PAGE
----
2006 Dickson Prize Winner
Roger D. Kornberg, PhD
Mrs. George A. Winzer Professor in Medicine
Professor of Structural Biology
Stanford University School of Medicine
2006 Dickson Prize in Medicine Lecture
“Chromatin and Transcription”
In the pivotal biological process called transcription, a cell's genes are selectively transcribed from double-stranded DNA into single-stranded RNA, thereby establishing a cell's genetic blueprint; determining whether it becomes a blood, nerve, liver, or other type of cell; and giving the human genome its voice, so to speak.
Central to this process is RNA polymerase, the enzyme that copies DNA into messenger RNA and that, in the words of Roger D. Kornberg, PhD, is “arguably the most important protein in biology” because “the structure provides the basis for understanding all gene activity in eukaryotic cells.”
The fundamental basis of gene regulation, including the control of transcription as the first step in the pathway of gene expression, constitutes the research focus of Kornberg, who is the Mrs. George A. Winzer Professor in Medicine and professor of structural biology at Stanford University School of Medicine. On the day before Kornberg presented the 2006 Dickson Prize Lecture, he was named the winner of the Nobel Prize in Chemistry for 2006.
“The work by the Kornberg laboratory stands out, most clearly, for its pioneering nature, for its breadth, for its uncompromising rigor, and for the essential nature of the structural innovations,” said Alexander Varshavsky, PhD, who nominated Kornberg for the 2006 Dickson Prize in Medicine. “The seminal contributions of Kornberg encompass the discovery of the nucleosome; the breakthrough development of a promoter-dependent transcription extract from yeast; the first resolution and reconstitution of an entire, regulated RNA polymerase II system, including the multiprotein Mediator complex; the pioneering development of methods for two-dimensional protein crystallography as well as their use for unprecedented structural dissection of the huge molecular complexes that mediate transcription in eukaryotes; and, finally, the extraordinary structure determination of the RNA polymersase II complex.”
Kornberg’s own assessment of his work is simply this: “You can’t understand a machine if you don’t know the place of all the pieces, and our discoveries have helped locate the parts of the machine that makes RNA.” Consequently, in unraveling the inner workings of RNA, his research team has isolated the proteins responsible for transcription and gene regulation, including those that form a mediator to regulate the process and assure that the right gene turns on at the right place and at the right time. Kornberg said, “Our work has accomplished two things—first, an understanding at the atomic level of how transcription occurs and, second, a description of how it is regulated.”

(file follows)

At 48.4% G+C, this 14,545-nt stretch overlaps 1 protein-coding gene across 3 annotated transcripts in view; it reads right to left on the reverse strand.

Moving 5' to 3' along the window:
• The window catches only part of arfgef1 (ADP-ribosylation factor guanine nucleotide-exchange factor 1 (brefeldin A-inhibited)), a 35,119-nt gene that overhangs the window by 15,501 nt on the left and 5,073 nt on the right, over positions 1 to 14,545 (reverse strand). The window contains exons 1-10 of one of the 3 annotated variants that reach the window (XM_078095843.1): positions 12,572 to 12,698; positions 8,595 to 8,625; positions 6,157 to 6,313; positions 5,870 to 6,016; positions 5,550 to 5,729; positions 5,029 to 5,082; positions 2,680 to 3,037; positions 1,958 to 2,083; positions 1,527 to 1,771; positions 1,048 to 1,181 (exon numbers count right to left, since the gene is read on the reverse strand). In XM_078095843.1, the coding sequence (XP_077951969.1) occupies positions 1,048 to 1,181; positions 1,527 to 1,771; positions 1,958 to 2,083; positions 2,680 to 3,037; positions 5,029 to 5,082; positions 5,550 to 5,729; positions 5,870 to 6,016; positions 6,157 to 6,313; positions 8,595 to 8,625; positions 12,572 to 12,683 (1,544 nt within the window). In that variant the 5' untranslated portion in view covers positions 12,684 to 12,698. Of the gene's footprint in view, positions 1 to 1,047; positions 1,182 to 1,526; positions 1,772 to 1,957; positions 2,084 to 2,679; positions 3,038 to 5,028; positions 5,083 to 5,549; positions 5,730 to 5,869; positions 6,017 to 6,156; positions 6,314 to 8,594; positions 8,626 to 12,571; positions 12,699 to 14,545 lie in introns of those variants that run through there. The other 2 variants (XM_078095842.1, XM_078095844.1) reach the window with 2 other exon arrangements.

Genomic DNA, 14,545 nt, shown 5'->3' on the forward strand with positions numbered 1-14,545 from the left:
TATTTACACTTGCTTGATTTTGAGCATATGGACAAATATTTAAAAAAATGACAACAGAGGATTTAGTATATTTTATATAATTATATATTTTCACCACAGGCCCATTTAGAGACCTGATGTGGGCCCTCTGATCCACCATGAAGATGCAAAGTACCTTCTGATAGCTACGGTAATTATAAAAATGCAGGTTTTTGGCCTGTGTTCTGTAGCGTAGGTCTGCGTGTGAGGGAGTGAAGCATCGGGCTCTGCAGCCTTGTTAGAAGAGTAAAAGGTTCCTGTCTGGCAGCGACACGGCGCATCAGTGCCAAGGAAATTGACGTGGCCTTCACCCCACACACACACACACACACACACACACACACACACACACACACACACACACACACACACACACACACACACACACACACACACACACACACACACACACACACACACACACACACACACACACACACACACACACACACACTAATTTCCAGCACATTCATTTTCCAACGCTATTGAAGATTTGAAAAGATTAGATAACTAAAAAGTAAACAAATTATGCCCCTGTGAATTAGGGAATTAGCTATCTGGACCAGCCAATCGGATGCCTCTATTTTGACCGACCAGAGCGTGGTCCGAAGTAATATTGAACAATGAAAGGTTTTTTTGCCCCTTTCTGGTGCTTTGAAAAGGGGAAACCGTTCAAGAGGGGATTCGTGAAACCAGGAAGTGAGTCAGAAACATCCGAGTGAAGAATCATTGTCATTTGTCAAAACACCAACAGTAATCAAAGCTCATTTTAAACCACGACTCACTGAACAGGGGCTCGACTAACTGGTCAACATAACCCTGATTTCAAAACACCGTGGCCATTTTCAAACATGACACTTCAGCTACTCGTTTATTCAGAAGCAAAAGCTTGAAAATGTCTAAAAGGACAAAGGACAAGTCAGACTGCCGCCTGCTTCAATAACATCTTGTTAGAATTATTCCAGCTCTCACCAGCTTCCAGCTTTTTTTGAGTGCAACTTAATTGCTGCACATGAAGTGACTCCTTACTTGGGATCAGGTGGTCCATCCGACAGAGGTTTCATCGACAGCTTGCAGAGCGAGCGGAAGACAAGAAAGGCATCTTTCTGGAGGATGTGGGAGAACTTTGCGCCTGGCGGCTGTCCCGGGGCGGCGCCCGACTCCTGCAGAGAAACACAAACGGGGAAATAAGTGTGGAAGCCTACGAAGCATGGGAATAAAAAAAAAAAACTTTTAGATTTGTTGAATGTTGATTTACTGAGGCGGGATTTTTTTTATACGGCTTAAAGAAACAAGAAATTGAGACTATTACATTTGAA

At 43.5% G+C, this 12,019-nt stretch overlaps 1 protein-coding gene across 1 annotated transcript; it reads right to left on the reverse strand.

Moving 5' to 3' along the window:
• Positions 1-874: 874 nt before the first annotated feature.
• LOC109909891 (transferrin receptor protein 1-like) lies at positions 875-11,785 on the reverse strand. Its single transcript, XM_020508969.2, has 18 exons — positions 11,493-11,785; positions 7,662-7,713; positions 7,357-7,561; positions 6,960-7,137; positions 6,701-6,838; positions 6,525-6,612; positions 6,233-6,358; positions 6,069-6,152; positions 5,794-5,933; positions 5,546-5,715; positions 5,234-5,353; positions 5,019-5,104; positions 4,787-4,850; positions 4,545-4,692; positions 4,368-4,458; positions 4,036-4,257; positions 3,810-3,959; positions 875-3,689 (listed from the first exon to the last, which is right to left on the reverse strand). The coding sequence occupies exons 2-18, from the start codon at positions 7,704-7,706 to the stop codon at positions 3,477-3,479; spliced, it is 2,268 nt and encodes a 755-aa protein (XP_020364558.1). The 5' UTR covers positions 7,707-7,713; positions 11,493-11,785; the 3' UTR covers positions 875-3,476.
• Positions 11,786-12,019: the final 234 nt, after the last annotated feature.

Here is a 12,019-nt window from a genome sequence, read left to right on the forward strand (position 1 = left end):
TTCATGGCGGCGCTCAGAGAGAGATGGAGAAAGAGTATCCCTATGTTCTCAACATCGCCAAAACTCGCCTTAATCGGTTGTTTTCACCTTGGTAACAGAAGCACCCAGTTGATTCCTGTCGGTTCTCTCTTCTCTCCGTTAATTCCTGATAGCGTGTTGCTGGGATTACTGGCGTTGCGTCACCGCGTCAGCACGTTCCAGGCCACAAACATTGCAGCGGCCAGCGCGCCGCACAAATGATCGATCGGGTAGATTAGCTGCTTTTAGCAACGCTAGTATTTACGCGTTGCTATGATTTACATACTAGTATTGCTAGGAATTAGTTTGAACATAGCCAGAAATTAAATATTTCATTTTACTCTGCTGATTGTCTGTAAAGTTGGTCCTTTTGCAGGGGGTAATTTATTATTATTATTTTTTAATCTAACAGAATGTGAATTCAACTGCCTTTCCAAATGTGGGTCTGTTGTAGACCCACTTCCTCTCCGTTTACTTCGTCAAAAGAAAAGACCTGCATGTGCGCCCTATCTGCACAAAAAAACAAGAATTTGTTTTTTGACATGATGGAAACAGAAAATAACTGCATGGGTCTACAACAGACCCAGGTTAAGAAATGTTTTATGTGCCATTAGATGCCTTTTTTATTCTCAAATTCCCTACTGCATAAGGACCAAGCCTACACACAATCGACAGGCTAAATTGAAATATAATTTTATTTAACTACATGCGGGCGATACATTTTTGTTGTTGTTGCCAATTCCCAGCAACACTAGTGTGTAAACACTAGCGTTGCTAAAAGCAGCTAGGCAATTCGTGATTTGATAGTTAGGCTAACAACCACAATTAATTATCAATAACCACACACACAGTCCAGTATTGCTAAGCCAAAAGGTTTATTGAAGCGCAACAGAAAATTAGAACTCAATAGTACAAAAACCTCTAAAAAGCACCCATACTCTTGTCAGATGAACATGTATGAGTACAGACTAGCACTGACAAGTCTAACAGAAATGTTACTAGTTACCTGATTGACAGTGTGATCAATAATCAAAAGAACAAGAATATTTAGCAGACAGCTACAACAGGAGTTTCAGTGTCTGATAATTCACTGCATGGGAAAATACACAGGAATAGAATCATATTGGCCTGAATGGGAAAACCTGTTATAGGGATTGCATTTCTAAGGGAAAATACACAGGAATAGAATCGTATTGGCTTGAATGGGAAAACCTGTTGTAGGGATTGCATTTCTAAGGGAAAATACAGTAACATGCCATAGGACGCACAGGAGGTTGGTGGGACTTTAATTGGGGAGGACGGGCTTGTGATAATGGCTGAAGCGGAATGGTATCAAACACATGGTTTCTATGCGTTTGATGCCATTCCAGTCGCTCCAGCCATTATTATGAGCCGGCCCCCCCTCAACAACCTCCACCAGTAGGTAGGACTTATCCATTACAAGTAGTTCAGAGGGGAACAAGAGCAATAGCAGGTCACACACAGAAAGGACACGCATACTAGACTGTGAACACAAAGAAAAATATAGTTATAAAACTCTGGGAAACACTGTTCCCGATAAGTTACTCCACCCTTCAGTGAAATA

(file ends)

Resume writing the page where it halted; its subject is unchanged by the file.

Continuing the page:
In the process, his research also helps elucidate how disease can result when transcription goes awry—how a gene can mutate and cause cancer, for instance—and offers the potential for unlocking new therapeutic approaches. As a result, Kornberg won the 2005 Alfred P. Sloan Jr. Prize, one of a trio of prestigious honors in the General Motors Cancer Research Awards Program. Among his other honors are the Pasarow Award in Cancer Research from the Pasarow Foundation, Le Grand Prix Charles-Léopold Mayer from the Académie des Sciences in France, the Welch Award in Chemistry from the Welch Foundation, and the Hoppe-Seyler Award from the German Society for Biochemistry and Molecular Biology. In addition, he shared the Merck Award from the American Society for Biochemistry and Molecular Biology and the Gairdner International Award from the Gairdner Foundation with Robert G. Roeder, PhD, winner of the 2001 Dickson Prize in Medicine.
Kornberg is a member of the National Academy of Sciences and a fellow of the American Academy of Arts and Sciences. He holds honorary degrees from the University of Umea in Sweden and Hebrew University of Jerusalem in Israel.
A graduate of Harvard University with a BS in chemistry, Kornberg earned his PhD in chemistry from Stanford University in 1972. Following postdoctoral work at the Medical Research Council Laboratory of Molecular Biology in Cambridge, England, he stayed for a second fellowship and then became a member of the scientific staff. In 1976, he joined the Department of Biological Chemistry at Harvard Medical School. Two years later, Kornberg returned to Stanford as a professor of structural biology. He chaired the Department of Structural Biology there from 1984 to 1992, and in 2003 he became the first Winzer Professor in Medicine.
(Originally published Oct. 5, 2006)